The last truly Orthodox Divine Liturgy in the Great Church, the Hagia Sophia in Constantinople, took place December 11, 1452. On December 12, the “Patriarch” Cardinal Isidore (ostensible Patriarch of Kiev and all Russia, though deprived of his see by the Grand Prince of Muscovy, Basil) proclaimed the union of the Eastern Church and the Western described in the document Laetentur caeli, the result of the Council of Florence. All celebration of the Divine Liturgy to follow in Hagia Sophia, to the last celebrated on 29 May 1453 which was interrupted by slaughter of all in the church by the Ottoman Turks, were unionist and not properly Orthodox. It was in fact the opposition of many in Constantinople to the Union of the Council of Florence, initially led by St Mark Eugenikos of Ephesus (spokesman of the Eastern delegation and one of only two participants who refused to sign the council’s proclamation of union), that held off implementation of the union for so long after that non-ecumenical council ended on 6 July 1439.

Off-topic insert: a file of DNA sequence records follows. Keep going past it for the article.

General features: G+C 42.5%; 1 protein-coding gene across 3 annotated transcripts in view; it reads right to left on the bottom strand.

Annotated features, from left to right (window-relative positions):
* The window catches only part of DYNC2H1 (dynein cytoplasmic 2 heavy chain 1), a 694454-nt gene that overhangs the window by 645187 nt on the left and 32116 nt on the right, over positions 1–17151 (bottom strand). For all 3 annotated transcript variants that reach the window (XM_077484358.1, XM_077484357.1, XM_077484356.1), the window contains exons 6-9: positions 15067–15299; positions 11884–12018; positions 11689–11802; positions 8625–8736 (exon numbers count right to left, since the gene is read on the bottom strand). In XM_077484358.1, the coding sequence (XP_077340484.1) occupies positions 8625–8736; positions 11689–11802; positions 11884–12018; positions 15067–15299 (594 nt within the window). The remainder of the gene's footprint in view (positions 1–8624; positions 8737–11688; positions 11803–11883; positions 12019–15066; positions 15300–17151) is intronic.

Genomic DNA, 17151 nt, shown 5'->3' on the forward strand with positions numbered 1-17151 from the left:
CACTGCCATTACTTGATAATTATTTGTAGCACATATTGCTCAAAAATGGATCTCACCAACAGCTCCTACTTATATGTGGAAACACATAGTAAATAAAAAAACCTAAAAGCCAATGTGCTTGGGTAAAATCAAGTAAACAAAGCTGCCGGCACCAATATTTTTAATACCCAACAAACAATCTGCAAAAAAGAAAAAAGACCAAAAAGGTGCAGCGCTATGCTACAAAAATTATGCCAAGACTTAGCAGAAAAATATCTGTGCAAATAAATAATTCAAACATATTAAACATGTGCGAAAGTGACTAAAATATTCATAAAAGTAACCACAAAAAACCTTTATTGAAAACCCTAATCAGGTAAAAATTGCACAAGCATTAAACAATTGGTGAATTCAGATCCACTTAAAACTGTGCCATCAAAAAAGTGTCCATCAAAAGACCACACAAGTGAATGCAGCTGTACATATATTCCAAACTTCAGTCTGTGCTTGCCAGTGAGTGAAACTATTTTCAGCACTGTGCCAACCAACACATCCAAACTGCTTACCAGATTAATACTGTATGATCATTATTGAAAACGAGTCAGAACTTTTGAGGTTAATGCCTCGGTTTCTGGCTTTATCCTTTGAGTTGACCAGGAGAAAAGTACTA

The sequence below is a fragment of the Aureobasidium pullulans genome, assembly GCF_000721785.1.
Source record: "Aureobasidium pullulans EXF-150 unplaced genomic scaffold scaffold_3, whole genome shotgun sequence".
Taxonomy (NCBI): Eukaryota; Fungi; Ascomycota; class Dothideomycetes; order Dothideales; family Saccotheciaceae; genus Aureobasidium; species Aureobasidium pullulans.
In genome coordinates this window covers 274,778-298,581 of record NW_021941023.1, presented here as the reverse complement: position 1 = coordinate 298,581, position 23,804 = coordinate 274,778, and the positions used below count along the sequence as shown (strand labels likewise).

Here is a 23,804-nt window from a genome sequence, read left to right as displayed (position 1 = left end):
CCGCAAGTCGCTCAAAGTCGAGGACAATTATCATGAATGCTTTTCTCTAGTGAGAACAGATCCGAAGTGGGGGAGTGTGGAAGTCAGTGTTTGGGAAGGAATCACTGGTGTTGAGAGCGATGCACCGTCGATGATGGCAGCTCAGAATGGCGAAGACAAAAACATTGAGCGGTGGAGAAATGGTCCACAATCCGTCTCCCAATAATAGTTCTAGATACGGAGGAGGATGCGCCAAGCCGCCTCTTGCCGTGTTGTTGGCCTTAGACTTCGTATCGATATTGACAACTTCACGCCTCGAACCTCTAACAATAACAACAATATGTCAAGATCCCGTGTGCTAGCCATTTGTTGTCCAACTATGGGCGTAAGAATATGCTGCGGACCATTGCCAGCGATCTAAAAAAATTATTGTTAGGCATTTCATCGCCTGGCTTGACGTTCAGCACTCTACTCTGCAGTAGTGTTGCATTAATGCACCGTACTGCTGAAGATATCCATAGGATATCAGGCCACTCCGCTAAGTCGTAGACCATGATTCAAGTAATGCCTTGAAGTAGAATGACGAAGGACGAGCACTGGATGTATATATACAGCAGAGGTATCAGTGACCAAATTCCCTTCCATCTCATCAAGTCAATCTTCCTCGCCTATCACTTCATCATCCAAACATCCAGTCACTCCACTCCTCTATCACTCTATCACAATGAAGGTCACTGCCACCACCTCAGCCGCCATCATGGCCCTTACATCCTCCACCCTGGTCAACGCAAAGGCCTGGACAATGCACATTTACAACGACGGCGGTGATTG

The acceptance of this council by the Romans, that is the leaders of Constantinople, effected a break in relations with Muscovy, depriving them of badly-needed support in their struggle against the Ottoman Turks. Though the die seems already to have been cast by that time, it might have been the case that the Emperor, in rejecting the union, might have received more help from East than ever he did from West in the final struggle to save what was left of the Roman Emprire. The early modern period in the East might have begun very differently indeed had this been the case.
In this case, Esau sold his birthright for an empty bowl.
But this is only so much wondering over long-spilled milk.